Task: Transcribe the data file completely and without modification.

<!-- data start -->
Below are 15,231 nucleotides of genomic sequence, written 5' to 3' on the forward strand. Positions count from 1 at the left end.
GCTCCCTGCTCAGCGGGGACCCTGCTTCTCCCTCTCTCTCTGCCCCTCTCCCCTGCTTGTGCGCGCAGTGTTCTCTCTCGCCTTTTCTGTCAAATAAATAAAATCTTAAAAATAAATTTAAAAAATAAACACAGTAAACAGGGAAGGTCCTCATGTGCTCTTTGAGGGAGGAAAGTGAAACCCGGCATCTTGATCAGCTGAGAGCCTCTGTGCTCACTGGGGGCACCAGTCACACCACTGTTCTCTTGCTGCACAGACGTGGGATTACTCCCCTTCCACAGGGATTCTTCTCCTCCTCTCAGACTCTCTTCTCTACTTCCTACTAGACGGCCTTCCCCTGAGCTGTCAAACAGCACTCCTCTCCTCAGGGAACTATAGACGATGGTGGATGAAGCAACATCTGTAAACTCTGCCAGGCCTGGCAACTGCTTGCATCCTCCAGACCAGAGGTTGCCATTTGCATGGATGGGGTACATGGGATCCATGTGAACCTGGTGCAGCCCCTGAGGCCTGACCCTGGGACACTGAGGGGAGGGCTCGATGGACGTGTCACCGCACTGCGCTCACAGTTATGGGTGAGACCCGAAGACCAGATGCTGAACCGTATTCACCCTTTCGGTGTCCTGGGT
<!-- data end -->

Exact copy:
Below are 15,231 nucleotides of genomic sequence, written 5' to 3' on the forward strand. Positions count from 1 at the left end.
GCTCCCTGCTCAGCGGGGACCCTGCTTCTCCCTCTCTCTCTGCCCCTCTCCCCTGCTTGTGCGCGCAGTGTTCTCTCTCGCCTTTTCTGTCAAATAAATAAAATCTTAAAAATAAATTTAAAAAATAAACACAGTAAACAGGGAAGGTCCTCATGTGCTCTTTGAGGGAGGAAAGTGAAACCCGGCATCTTGATCAGCTGAGAGCCTCTGTGCTCACTGGGGGCACCAGTCACACCACTGTTCTCTTGCTGCACAGACGTGGGATTACTCCCCTTCCACAGGGATTCTTCTCCTCCTCTCAGACTCTCTTCTCTACTTCCTACTAGACGGCCTTCCCCTGAGCTGTCAAACAGCACTCCTCTCCTCAGGGAACTATAGACGATGGTGGATGAAGCAACATCTGTAAACTCTGCCAGGCCTGGCAACTGCTTGCATCCTCCAGACCAGAGGTTGCCATTTGCATGGATGGGGTACATGGGATCCATGTGAACCTGGTGCAGCCCCTGAGGCCTGACCCTGGGACACTGAGGGGAGGGCTCGATGGACGTGTCACCGCACTGCGCTCACAGTTATGGGTGAGACCCGAAGACCAGATGCTGAACCGTATTCACCCTTTCGGTGTCCTGGGT